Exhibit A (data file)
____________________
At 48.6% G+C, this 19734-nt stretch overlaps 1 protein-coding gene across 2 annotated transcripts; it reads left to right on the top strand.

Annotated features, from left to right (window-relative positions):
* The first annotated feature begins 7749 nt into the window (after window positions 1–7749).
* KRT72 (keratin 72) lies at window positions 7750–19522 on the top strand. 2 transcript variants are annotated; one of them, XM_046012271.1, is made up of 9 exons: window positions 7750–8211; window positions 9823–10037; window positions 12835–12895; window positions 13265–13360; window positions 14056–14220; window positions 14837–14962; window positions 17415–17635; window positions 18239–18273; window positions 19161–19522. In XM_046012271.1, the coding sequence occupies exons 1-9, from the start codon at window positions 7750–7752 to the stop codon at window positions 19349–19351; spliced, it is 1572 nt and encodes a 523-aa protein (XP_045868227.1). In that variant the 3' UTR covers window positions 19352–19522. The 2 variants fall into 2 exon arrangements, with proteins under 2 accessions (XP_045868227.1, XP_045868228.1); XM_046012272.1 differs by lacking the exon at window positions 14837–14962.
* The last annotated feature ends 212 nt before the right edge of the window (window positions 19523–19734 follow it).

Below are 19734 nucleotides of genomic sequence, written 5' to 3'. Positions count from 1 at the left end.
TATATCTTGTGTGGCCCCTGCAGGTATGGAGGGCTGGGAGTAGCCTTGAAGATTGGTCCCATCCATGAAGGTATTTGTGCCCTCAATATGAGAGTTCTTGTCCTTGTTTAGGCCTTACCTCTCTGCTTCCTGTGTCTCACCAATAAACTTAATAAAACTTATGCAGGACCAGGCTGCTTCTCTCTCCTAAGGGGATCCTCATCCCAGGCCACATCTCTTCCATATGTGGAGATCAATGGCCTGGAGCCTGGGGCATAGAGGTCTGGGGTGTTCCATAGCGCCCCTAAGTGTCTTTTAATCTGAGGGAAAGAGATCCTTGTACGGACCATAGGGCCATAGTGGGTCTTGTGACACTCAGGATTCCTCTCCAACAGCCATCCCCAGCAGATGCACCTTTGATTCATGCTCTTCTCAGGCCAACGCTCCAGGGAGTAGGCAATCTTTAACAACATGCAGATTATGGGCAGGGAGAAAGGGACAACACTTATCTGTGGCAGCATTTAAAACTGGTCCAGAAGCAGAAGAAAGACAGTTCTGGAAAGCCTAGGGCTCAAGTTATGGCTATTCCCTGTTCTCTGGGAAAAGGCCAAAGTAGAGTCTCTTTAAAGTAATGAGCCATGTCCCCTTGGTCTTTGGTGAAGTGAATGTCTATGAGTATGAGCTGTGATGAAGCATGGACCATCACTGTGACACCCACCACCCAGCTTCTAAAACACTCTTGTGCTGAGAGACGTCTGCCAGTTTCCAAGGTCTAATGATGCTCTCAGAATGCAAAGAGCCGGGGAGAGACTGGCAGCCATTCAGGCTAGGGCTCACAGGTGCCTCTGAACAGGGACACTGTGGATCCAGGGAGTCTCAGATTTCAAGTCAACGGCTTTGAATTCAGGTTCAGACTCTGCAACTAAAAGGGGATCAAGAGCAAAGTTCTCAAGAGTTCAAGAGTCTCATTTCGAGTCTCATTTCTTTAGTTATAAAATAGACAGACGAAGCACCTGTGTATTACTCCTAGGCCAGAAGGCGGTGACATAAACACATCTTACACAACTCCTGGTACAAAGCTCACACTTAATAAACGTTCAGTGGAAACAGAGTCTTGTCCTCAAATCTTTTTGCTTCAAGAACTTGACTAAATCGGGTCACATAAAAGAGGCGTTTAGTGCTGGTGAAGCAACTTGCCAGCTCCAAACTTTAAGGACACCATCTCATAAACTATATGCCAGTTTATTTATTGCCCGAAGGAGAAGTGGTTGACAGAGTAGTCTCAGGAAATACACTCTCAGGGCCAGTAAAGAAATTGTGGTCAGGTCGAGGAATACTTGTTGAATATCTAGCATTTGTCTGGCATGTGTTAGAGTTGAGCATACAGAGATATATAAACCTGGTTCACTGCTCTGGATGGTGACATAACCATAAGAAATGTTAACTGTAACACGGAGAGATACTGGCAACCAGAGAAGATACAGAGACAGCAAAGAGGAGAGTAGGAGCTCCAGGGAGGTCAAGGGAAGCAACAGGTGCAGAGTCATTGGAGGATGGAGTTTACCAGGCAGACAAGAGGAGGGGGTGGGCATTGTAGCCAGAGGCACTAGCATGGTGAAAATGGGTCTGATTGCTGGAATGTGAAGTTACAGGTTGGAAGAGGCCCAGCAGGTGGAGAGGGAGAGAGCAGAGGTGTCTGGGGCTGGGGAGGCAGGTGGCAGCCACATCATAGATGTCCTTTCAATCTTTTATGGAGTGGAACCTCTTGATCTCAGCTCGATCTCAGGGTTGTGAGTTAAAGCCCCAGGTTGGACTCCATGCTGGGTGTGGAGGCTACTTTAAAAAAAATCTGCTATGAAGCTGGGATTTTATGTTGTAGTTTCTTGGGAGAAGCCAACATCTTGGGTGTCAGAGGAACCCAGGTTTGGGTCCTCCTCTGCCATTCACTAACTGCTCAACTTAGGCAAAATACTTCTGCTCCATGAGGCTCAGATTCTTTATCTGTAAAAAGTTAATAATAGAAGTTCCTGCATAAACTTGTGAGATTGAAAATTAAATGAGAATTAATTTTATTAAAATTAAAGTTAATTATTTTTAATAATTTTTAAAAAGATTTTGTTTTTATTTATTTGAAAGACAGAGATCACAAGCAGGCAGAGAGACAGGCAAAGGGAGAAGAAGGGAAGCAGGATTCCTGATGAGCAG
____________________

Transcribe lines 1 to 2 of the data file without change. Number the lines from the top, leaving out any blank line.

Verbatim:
At 48.6% G+C, this 19734-nt stretch overlaps 1 protein-coding gene across 2 annotated transcripts; it reads left to right on the top strand.

Annotated features, from left to right (window-relative positions):